Facilities Management is still fairly young – only around three decades old, I would say. But, 30 years old is no longer feckless youth. It is a time when one should have learned from ones mistakes, at least a little. However, it seems that Facilities Management has not had some ‘home truths’ spelled out. It still has a few ‘elephants in the room’, and one of these is the recurring belief that in-house ‘Heads of’ property, facilities and procurement want to outsource to ‘generalists’. And it continues to make the same mistakes.
Let’s release this particular elephant…currently (of course, this may change) my research in the UK shows that, mostly, clients do NOT want outsourced generalist FM firms. Some do, particularly for very large, multi-national and complex portfolios, perhaps. But, most do not.
Facilities Management is, in my opinion at least, a general management discipline. It is an important management function, in all organisations that are not ‘virtual’ – i.e., if an organisation has people who routinely need to work together in workplace environments, then that organisation needs a manager responsible for the provision of that workplace environment, and all its associated services provision.
If you are the Head of Facilities Management (or property, or both) for an organisation, then you ARE the generalist! You don’t need another generalist to second guess your own strategies and programmes. What you need are experts, whom you know that you can rely on to deliver the ‘best’ of their specialist field.
Malcolm Gladwell asserted, in his book Outliers, that one needs to invest 10,000 hours in an activity in order to become an “expert”. There are people that I know, in our industry, who clearly fit this description. And the companies that employ them clearly already know, and value, this expertise.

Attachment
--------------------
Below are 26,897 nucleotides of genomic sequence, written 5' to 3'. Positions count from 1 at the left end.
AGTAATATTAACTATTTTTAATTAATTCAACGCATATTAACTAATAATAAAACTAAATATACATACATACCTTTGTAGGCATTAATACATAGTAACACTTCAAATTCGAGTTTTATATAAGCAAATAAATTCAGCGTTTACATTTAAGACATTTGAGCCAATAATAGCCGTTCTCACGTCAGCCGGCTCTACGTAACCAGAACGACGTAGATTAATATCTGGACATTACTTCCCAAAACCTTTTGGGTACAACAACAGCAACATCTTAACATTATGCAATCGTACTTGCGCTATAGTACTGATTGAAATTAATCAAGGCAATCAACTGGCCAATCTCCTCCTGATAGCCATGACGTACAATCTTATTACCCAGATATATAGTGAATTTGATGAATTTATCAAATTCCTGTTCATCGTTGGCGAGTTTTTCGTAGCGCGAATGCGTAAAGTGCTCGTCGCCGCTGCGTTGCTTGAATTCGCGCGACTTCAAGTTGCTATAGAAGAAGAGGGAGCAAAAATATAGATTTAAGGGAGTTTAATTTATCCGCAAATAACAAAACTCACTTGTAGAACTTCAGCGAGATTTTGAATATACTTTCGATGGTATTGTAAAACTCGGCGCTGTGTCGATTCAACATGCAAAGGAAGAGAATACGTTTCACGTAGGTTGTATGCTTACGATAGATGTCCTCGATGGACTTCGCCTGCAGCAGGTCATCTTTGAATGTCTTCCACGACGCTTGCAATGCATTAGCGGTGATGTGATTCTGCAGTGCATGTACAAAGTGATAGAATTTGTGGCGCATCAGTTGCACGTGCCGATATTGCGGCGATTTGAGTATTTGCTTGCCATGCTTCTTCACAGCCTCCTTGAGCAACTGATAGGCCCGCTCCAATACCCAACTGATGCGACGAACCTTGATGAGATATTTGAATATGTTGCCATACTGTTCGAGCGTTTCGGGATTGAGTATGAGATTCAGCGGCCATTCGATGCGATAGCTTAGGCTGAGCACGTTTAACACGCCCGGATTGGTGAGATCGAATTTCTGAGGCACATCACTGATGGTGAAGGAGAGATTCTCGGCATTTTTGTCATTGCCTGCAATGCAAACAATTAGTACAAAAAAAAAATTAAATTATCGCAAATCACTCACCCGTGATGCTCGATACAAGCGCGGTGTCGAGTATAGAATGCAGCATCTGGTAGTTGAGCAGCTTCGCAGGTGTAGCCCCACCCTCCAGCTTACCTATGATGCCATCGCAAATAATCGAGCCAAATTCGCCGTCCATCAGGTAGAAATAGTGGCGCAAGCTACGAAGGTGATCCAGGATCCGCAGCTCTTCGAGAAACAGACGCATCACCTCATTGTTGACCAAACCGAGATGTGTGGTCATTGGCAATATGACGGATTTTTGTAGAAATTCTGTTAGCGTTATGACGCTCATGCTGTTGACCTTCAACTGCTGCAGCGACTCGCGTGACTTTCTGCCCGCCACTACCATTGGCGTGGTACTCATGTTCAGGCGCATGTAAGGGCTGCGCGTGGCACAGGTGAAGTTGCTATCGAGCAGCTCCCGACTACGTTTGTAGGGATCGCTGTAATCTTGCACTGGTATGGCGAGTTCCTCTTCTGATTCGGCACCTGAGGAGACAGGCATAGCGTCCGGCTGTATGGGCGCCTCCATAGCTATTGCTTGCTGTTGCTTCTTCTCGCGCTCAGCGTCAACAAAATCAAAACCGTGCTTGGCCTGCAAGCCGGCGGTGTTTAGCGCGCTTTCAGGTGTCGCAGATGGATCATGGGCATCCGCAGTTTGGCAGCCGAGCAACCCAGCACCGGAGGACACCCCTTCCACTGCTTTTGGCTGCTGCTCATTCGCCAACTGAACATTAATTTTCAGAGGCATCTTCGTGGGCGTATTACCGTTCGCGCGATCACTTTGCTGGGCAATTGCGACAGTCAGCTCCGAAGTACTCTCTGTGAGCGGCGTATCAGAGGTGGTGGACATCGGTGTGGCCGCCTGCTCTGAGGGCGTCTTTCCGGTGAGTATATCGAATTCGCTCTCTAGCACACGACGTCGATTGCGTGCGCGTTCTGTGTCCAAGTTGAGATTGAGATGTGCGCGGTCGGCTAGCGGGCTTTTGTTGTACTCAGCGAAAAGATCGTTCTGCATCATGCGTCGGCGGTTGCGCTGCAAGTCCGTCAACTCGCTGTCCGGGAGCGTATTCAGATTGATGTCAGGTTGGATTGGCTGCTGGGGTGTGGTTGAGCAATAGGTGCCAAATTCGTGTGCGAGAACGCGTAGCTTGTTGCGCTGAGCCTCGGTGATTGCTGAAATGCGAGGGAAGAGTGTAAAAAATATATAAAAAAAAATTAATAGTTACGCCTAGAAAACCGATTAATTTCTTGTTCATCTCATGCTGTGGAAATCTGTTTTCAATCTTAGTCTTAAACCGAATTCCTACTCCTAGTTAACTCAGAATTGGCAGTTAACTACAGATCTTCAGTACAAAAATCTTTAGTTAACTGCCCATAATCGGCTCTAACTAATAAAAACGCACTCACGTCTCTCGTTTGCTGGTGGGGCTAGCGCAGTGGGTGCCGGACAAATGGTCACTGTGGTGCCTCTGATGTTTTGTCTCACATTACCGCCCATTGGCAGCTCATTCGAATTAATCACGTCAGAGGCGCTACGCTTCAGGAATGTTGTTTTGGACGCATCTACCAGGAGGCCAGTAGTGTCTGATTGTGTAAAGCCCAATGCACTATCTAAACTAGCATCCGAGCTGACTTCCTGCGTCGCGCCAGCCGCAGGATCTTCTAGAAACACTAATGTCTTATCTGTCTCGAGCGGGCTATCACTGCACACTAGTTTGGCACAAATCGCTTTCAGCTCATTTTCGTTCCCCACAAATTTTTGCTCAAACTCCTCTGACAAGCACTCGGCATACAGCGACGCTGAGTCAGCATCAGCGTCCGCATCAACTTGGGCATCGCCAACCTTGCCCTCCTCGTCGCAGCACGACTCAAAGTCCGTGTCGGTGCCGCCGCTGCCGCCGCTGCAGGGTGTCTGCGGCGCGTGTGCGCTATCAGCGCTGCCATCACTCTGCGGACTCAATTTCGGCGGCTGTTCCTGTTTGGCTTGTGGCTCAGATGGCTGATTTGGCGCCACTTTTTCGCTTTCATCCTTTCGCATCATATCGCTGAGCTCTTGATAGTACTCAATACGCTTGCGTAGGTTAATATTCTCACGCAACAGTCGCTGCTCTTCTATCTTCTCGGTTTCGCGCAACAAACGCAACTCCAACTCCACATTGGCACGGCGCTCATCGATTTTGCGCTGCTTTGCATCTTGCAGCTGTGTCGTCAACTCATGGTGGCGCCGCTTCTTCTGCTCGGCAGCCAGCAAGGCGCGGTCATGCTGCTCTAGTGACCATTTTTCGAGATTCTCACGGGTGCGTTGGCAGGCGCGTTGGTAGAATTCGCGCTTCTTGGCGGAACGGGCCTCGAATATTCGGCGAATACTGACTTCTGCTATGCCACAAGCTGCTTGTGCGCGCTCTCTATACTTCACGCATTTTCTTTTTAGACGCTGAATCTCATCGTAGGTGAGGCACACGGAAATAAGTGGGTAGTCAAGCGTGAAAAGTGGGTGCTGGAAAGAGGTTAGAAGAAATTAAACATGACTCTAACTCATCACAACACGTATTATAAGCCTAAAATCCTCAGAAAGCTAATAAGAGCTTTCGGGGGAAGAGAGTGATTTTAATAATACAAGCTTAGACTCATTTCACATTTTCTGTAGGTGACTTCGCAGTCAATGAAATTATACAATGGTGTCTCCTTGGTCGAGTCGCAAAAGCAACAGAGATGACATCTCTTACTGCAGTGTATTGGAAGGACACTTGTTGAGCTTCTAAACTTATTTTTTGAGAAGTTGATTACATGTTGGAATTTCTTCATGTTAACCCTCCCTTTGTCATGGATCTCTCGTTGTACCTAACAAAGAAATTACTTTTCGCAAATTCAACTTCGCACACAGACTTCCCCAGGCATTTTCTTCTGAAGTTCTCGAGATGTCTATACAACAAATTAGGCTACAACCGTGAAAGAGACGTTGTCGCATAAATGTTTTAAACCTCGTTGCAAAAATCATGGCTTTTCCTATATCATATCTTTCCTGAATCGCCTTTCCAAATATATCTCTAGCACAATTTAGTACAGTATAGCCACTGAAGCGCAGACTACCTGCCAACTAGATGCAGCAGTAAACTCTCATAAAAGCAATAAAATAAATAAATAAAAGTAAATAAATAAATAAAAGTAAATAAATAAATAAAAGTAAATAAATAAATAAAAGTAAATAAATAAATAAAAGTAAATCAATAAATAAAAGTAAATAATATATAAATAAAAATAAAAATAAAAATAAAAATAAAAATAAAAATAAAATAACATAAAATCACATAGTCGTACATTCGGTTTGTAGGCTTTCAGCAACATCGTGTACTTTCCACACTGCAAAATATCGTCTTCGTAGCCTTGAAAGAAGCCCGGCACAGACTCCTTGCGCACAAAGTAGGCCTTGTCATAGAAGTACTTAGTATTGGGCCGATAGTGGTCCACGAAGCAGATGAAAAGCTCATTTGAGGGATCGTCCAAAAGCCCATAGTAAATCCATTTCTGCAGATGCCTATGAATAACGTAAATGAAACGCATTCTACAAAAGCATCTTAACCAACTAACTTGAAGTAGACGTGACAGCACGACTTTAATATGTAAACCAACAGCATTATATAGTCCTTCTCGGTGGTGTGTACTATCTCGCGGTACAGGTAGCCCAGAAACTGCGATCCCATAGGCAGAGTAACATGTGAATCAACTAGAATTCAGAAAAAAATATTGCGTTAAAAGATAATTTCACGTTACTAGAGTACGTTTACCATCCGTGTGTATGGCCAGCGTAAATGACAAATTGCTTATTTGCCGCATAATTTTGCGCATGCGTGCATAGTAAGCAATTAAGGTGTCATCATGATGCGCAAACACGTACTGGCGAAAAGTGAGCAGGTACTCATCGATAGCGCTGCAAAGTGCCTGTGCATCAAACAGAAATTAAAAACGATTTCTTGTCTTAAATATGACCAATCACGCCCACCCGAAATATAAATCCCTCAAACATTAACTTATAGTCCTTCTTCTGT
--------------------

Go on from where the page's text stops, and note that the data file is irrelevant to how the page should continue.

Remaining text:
Phil Johnson, a management coach and writer, started a discussion on Linkedin on 11th Sept, titled \”Are you an expert?\” He continued the line above:
What’s 10,000 hours? Its 40 hours a week, 50 weeks a year for five years – non-stop…[Gladwell] asserts that you need 10,000 hours, or about 10 years of practice, to be a world-class expert in virtually anything…..Anything that is cognitively complex seems like it requires at least 10,000 hours. … Its deliberate practice, so it’s focused, determined, in environments where there’s feedback, where there’s a chance to really learn from mistakes.”
So, that is what an “expert” is….the question for buyers of Facilities Management services must be, are you buying in people with anywhere near this level of expertise? Where is the ‘expert’ when you really need him or her? When you have a problem with cooling at your Data Centre, or you need to turn around ‘average’ catering at your HQ?
Marc Emmer, author of Intended Consequences, wrote a recent blog post titled Expertise in a World of Hyper-Specialization, which included a section that could have been written (but was not) about Facilities Management:
Perhaps the most common strategic blunder I observe within entrepreneurial companies is a penchant for addressing overly broad targets. Marketers, seeking the largest audience cast too wide a net. In their need to satisfy the largest number of prospects, they become de facto generalists. That is, instead of addressing a niche market with specific solutions, they try to satisfy a larger audience with a multitude of products and services. At some point, the value they can provide suffers from diminishing returns.
Spot the elephant? Too broad, diminishing value, diminishing returns – remind you of any companies that you know?
What can we do to address this issue? In the tender process, really test out the knowledge and expertise of the “key people” who are going to be involved in the facilities management for your portfolio. Make sure that you are not buying a ‘generalist’ who simply buys in expertise……is there a point in that? Its ‘margin on margin’, is it not?
I’d love to hear your thoughts!
Managing Director, Occupiers Journal Limited
Hong Kong – London – San Francisco